"I'm not looking for help right now." He pushed his empty plate to the side and caught her gaze. The way she pulled her bottom lip between her teeth grabbed his libido as surely as if she'd grabbed his cock.
"You said you were done with your dating site for a while. Why not let me try?"
"Try what?" He'd said far too much already, much more than he'd intended. He knew better than to be swayed a pretty face and a rocking little body. Yet, he was desperate for the dating game to be over. He drained the last of his beer.
"Finding your next wife. You must be over thinking it. You have a good job, you want kids, and you're the hottest Weston brother."
He choked on his beer. Her honesty was refreshing, yet with as much dating as he'd packed into the last year, he didn't know if she were coming on to him or not.
"I can't be the first woman to tell you that. It's the shoulders, I think. Or maybe the hair."
"Careful, I married the last woman who told me that."
Jules shuddered and scrunched up her button nose. "Forget I said it then."
"Maybe we should forget this whole evening." Because from her reaction, she hadn't been flirting. And he had no intention of his dating life being this chick's pet project.
"No," she reached out and rested her slim fingers on the back of his hand. Her touch set off a spiral of longing that went deeper with every second she touched him. "I just need to think before I speak. Most of the women in this town want what you have on offer. The house and the kids and the cowboy to come home to. I just can't relate to that."
She released him, tightening her hand into a fist before she gripped the stem of her wineglass. He pressed down on the white tablecloth to keep from reaching for more.
"When you know what you want, you can develop a plan to get there. I want to design clothes, so I'm going to design school. You want a wife, so we find you one. But first I need more information." She twisted in the booth and looked back at the dining room.
"Purely on a physical level, what's your type? See that woman in purple? What about her? Those boobs are real. Are you a boob man?" He gave his best blank stare. He'd put all of this onto the dating site. He preferred brunettes, on the tall side. He didn't give a fuck about clothes or makeup. He wanted a partner, not a princess.
"Okay, so you're not into boobs. Oh, what about Amy McKenzie? Her ass is on point. She teaches some kind of dance aerobic thing at the gym."
"I had no idea women objectified other women." If he were to say the same thing, he'd be slapped.
"Don't get judgey. Women dress for other women, not for men. I doubt you notice the difference between a shift dress and an a-line." She swirled her wine in her glass before taking a drink.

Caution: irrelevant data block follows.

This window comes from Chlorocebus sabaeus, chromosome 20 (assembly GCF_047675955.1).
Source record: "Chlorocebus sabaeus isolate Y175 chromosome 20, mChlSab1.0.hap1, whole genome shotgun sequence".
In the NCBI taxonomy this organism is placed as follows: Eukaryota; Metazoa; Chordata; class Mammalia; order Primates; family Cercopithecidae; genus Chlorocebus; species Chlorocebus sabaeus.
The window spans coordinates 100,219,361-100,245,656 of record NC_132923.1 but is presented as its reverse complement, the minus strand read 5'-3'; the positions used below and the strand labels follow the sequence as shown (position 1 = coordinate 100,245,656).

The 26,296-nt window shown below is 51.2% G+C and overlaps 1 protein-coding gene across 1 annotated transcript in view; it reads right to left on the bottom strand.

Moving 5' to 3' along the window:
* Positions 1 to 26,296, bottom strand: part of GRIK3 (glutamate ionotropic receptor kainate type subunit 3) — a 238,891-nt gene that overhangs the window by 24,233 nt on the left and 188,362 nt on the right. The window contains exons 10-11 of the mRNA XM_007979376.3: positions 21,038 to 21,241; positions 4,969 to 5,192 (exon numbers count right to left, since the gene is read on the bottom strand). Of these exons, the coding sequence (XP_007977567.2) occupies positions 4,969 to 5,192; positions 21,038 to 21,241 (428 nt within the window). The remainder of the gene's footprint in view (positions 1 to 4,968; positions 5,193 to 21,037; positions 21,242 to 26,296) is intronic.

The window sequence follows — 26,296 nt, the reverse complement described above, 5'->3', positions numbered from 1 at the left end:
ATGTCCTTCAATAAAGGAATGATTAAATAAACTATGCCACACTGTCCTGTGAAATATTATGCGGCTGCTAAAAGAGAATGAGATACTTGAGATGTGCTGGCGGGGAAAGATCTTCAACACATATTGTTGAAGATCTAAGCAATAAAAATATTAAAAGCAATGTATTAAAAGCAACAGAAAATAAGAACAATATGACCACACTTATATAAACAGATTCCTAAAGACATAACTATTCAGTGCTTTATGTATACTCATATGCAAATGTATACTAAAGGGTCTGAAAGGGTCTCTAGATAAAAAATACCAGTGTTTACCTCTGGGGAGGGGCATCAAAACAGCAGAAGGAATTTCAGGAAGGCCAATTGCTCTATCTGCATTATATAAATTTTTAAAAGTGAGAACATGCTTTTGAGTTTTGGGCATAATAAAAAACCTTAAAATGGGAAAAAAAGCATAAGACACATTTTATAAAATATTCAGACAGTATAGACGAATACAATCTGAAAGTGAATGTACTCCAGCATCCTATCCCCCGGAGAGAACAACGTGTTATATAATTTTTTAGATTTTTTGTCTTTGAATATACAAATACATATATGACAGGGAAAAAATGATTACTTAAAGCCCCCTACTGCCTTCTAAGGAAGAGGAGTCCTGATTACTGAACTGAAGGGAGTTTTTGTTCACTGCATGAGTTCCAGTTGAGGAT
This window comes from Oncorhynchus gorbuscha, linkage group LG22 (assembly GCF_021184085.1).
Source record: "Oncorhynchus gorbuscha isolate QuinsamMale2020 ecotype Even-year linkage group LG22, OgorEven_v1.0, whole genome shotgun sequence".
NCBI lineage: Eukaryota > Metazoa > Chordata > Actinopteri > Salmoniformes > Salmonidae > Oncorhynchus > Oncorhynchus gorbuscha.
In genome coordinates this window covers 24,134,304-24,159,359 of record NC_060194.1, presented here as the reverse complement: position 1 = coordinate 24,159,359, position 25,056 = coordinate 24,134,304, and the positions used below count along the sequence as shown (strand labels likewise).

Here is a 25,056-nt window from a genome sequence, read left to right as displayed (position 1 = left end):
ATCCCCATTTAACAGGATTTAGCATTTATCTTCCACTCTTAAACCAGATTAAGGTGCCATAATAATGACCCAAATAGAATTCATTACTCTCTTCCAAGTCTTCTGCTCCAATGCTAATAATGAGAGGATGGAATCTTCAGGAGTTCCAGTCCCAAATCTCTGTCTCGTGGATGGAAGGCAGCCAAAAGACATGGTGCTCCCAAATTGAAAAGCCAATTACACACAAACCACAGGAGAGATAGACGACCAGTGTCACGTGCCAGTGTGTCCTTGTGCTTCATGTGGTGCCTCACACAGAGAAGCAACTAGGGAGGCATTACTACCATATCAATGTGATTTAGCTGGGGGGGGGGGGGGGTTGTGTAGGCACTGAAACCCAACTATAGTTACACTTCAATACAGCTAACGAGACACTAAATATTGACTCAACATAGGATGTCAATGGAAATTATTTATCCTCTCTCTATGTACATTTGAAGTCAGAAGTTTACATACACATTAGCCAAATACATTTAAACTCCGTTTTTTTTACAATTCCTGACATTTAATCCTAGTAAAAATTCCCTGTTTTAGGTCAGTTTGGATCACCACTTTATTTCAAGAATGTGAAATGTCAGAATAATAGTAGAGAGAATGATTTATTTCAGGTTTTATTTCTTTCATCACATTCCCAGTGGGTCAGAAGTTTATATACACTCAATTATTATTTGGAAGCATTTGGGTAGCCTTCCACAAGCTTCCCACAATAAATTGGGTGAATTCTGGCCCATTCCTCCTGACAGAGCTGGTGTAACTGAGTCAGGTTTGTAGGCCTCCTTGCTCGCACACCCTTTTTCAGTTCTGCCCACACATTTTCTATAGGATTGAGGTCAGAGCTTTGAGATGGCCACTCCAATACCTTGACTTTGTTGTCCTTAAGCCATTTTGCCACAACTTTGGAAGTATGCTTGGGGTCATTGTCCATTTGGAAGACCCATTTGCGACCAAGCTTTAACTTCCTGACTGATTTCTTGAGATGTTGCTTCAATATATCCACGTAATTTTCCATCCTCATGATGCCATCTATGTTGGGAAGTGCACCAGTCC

"Exactly my point. So tell me, what's your type?"
He shook his head. He was not doing this. "I'm taking a break. I'm tired of chasing after a relationship. I should just let it happen. It's been almost of year of trying to connect with women I never have anything in common with."
"Some guys would think a new woman every week is ideal." She tucked her blonde hair behind her ears, her diamond drop earrings sparkling in the light.
He shrugged. "Maybe in my rodeo days, but even then ... not so much."
"Variety is the spice of life." Her blue eyes shone with mischief.
He coughed and leaned in close so he could whisper. "I'm not sleeping with them. It's a first date."
She pushed her wineglass aside and lowered her voice as well. "So you haven't had sex since you started Project Replacement Wife?"
He straightened. "I'm not replacing my wife. It's not like my coffee pot stopped working and I'm shopping for a new one."
"How long has it been?" She leaned closer, and the scent of roses and early summer blocked out everything else.
"Not quite two years." He rubbed the back of his neck. Everyone had drilled into him that you did not talk about your wife on a date. And so he never talked about her at all. But this wasn't a date. Even though he was more attracted to Jules than he'd been to all of the other women he'd had dinner with here, put together.
"You haven't had any action since she died?"
He pushed back from the table, away from the pity in her gaze. "This conversation has gone off the rails."
"Like, at all?"
He shook his head. He wasn't a saint. "I had a rough time the year she died. Wound up pretty disgusted with myself. Sleeping around is different after you have kids."
"Wow. You're like the bizarro cowboy." She reached for him again, her fingers resting on his forearm. The thin cotton of his shirt did nothing to block the heat of her touch. "That's a compliment."
"Good, because I couldn't tell." He met her gaze and despite himself, felt his cheeks lifting in a grin that matched hers. When he started dating again, he'd have to find a new restaurant. Even after she left for school, this would be Jules's place in his mind.
"If you were a woman, I'd tell you to date yourself. Take the pressure off and just do what you want to do."
"But I'm a guy, so ..."
"Believe me, I know. But what you're doing isn't working. Instead of trying to see thirty years with someone, just think thirty days. Give yourself permission to have something that works for now, not forever."
"That's not really an option for me. Like you said, in this town people have an expectation of what I should do. If I tried to date anyone, their friends and family would have us married in their heads before the second date."
"You need someone who doesn't want to get tangled in the strings, or tie you in them. It shouldn't be that hard." She took the last sip of her wine and looked at him. "We could have fun."
"I'm having more fun here than on a year of dates put together."
She tilted her head to the side, her sleek blonde hair brushing her shoulder. "Hmm, maybe you aren't ready for what I had in mind."
Excerpted from "Captivating the Cowboy"
Copyright © 2017 Jenna Bayley-Burke.
Excerpted by permission of Entangled Publishing, LLC.
All rights reserved. No part of this excerpt may be reproduced or reprinted without permission in writing from the publisher.